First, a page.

Grandaddy - Under the Western Freeway

IF THE BAND WERE SERIOUS SKATEBOARDERS, they might've looked a bit like Grandaddy. Big beards, big shorts, a sense that American musical heritage is being both cherished and perverted to their own idiosyncratic ends; this is what marks out these five burly blokes from Modesto, California.

'Under The Western Freeway' is Grandaddy's debut: 11 songs and a load of chirping crickets at the end. Lazier critics will probably call it lo-fi, given that there's a certain frailty to the way they sound, that they recorded the album themselves, and that they're American. In truth, though, it's way more sophisticated than that.

Check the very start, the song known as 'Non Phenomenal Lineage'. As fuzzy heavenly choirs drift away into the ether, layers of guitars and keyboards are delicately measured out and dropped into place and Jason Lytle locates his voice from somewhere deep inside that beard. "Surely you understand," he sings in the sort of quavering falsetto that is eternally, and necessarily, compared to Neil Young. "Only gifted hands will receive the chance to touch down on fortune."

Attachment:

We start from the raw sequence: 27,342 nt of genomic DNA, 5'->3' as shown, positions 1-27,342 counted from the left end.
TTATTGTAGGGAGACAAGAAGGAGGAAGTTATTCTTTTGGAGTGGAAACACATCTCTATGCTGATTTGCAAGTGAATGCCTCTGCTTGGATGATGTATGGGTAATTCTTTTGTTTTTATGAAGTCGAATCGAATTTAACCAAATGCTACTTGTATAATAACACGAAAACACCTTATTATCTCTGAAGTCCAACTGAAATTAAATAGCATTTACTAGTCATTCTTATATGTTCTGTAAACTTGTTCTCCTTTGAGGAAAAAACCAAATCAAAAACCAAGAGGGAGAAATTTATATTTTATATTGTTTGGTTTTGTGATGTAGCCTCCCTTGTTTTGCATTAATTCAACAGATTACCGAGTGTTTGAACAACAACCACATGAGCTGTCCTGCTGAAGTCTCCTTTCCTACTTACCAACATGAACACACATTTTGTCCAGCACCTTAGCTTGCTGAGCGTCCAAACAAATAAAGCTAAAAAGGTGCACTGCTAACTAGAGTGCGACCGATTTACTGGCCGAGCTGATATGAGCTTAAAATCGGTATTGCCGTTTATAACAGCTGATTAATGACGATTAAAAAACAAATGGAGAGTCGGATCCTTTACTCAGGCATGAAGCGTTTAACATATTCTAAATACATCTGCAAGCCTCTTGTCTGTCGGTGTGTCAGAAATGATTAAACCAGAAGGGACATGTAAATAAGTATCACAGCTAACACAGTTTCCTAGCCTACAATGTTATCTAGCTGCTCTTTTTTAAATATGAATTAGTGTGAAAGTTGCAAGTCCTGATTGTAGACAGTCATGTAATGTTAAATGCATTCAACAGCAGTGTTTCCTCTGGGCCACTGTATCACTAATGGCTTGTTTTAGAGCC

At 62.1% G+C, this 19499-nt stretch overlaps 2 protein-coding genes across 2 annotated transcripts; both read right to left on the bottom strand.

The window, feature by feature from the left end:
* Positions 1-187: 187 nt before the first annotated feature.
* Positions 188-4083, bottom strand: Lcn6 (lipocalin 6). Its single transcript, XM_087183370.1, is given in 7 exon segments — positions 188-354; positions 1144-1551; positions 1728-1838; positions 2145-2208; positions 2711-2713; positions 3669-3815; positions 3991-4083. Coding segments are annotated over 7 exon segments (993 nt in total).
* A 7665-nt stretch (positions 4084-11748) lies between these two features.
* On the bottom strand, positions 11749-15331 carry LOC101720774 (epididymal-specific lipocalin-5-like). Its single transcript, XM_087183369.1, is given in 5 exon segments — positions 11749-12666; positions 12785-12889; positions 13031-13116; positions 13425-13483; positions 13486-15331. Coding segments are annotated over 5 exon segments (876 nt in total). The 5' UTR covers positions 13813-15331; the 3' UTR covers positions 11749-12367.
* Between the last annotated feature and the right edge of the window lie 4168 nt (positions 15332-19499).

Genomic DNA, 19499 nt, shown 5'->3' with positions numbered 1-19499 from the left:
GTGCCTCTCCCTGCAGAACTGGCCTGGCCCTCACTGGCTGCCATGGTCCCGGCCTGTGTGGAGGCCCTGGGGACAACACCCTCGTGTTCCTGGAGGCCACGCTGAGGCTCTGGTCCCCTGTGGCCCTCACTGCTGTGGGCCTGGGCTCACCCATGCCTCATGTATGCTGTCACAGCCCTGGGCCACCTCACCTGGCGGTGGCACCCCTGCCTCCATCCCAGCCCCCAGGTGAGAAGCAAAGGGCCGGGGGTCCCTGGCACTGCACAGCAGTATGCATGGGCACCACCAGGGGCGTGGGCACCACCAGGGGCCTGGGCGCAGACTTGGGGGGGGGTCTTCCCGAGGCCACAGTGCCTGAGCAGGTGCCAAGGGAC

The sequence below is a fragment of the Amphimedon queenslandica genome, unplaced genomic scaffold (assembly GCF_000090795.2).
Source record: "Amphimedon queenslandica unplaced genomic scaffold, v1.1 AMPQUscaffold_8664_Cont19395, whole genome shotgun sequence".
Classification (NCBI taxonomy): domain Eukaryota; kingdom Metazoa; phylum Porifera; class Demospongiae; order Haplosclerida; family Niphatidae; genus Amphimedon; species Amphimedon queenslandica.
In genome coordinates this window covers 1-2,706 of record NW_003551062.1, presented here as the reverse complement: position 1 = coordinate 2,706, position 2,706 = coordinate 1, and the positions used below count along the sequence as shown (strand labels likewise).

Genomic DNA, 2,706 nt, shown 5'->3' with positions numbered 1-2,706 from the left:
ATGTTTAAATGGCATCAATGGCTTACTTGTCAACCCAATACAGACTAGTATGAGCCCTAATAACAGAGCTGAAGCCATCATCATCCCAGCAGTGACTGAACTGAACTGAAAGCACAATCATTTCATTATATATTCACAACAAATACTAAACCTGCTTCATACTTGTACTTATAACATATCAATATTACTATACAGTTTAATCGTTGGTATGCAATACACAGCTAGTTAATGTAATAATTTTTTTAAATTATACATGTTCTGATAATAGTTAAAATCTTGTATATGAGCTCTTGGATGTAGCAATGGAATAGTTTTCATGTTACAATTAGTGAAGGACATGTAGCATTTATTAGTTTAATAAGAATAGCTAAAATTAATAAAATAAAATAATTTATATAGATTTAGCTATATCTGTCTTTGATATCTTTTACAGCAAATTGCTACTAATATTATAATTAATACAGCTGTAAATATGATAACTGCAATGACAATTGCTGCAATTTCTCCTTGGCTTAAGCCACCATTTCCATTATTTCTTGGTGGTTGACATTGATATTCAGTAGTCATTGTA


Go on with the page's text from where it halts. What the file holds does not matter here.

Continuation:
Yep, gifted. For Grandaddy have the rare knack of juggling the fairly familiar into attractive new formations. The most apposite contemporary reference point is probably Sparklehorse: there's a similar mixture here of stealthy but twisted takes on country (notably 'Collective Dreamwish Of Upper Class Elegance') and freaky little pop anthems (notably the storming 'Summer Here Kids').

So sure, it's a bit quirky. Sure, those song titles are a f??ing mouthful. And, yes, sure, three of them have small ornamental hedges attached to their chins. Now get over your aesthetic hang-ups.

'Under The Western Freeway' is a strangely excellent album and, in some tiny but profound way, the future of rock. Also, Grandaddy play a warp-factor version of 'Fun Fun Fun' live and Jason Lytle uses/invents the excellent word "imdumbivivity" during 'Summer Here Kids'.

All of which deserves an

at the very least. Outta here. 8/10

John Mulvey